Read episode reviews for:
Rooftop Prince--Episodes 3-4
Rooftop Prince--Episodes 5-6
Rooftop Prince--Episodes 7-8
Rooftop Prince--Episodes 9-10
Rooftop Prince--Episodes 11-12
Rooftop Prince--Episodes 13-14
Rooftop Prince--Episodes 15-16
Rooftop Prince--Episodes 17-18
Rooftop Prince--Episodes 19-20, Finale
Contains Spoilers for Episodes 1-2
It's nearly impossible to describe or recap Rooftop Prince because of its mindblowing fusion of historical-modern-time-travel-romantic-comedy-murder-mystery, but I love a challenge, so let's take a look.
In the Joseon era of Korea, Crown Prince Yi Gak's wife, the royal princess, is found floating in a lake. The prince is overwhelmed with sadness.
The show then does a brief flip back into the past, 20 years ago, when Yi Gak was a child. As a kid, he said he wanted a beautiful wife. Nearby, a powerful family has two daughters who could be princess candidates--sophisticated big sis Hwayoung (about 12) and joyful little sis Booyoung (about 7). But though Big Sis has her heart set on becoming a princess, Dad decides to send the baby sister as a princess candidate instead. Cue Big sis weeping buckets.
Now timeskip to the 1980's, where Big Sis and Lil' Sis have modern-day doppelgangers called Park Ha and Sena. Lil' Sis and Big Sis are part of a strained stepfamily relationship. Big Sis Sena takes things too far when she tells the little kid to take a nap in a MOVING VAN and then lets her be carted away in said van, which is leaving Seoul and headed for BUSAN, which is clear across the country. We have moved beyond reasonable frustration and sibling rivalry into blatant psychopathery. I could punch Sena in the face right now.
Back to the Child-Past, where Big Sis Hwayoung "accidentally" trips and burns Booyoung with an iron until her face scars. Because Hwayoung is still beautiful, she gets to marry the prince while Booyoung stays at home and wears a veil to hide her scar. If there weren't a distinct air of pure weirdness to all of this, it would be too much to bear.
Flip forward to Adult-Past, still in the Joseon era. Booyoung is grown up and still wearing a veil while doing embroidery, but Big Sis Hwayoung passes Booyoung's beautiful embroidery off as her own. But Hwayoung can't really even communicate with her own husband, though he loves her, because she's essentially worthless--not proficient in either the intellectual or domestic arts while Booyoung has studied scholarly poetry and can exchange intellectual dialogue with her brother-in-law, the crown prince Yi Gak. Suddenly, I'm kind of okay with Hwayoung being found floating in the lake, and I feel so guilty for not feeling guilty.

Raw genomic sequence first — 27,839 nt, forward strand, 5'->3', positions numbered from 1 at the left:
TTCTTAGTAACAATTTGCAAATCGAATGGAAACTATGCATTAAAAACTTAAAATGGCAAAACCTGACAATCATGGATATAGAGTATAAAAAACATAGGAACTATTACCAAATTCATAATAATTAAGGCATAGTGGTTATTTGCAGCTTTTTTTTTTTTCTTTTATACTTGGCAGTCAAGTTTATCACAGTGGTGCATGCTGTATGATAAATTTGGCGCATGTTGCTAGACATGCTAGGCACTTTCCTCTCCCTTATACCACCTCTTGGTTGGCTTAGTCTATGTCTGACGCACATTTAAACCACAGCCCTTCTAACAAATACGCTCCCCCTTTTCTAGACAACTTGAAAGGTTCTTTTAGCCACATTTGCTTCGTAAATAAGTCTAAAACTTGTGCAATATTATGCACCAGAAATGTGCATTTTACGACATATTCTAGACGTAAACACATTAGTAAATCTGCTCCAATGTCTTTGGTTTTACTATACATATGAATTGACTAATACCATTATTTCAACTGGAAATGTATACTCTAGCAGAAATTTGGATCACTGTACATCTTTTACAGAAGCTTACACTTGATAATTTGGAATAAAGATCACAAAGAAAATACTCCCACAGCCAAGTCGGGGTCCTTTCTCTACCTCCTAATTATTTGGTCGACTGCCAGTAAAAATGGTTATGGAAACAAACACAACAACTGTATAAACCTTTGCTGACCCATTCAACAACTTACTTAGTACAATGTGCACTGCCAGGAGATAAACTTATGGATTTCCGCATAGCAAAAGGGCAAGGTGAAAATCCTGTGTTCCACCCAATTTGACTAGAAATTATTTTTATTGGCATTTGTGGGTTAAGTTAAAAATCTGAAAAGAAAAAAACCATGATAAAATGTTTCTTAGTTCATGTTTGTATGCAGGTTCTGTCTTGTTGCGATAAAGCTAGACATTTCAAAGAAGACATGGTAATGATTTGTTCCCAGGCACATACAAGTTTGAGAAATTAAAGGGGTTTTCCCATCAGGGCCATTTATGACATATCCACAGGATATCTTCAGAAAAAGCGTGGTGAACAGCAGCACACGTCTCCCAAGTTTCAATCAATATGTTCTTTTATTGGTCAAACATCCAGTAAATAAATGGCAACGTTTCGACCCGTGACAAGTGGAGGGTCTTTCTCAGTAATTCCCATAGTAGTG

Husband, Wife, and Veiled Sister-In-Law, Out for a Garden Stroll.
And now we move to Adult-Present, around 2010. Rich guy Taeyong should be running his family's company, but he doesn't want the responsibility. His illegitimate cousin Taemu arrives to bring him back to Korea, but Taeyong falls off a boat and presumably, drowns. Taemu acts like the accident never happened, because this means he can now inherit the family business. Family betrayal is an ongoing theme with Rooftop Prince, I see. Taemu arrives back in Korea after having accidentally-on-purpose killed his cousin, and it's revealed that he's dating a grown-up Sena. Cold-blooded schemers are drawn together, I guess.
In the past, prince Yi Gak wants to hunt down his wife's killer, because he's certain her death was not an accident. Yi Gak puts together a serious team of investigators (Like CSI: Joseon-Era Korea), but due to some random time-travelling, the four guys materialize inside grown-up Park Ha's apartment in 2012 Korea, which freaks everyone out nicely. Hilarity ensues, and the hilarity is a jillion times better than the darker part of the drama. Park Ha bosses the historical guys around, but she's also kind to them, and things are about to get more complicated because Yi Gak gets discovered by the family of his own deceased doppelganger, Taeyong.
Things I Loved: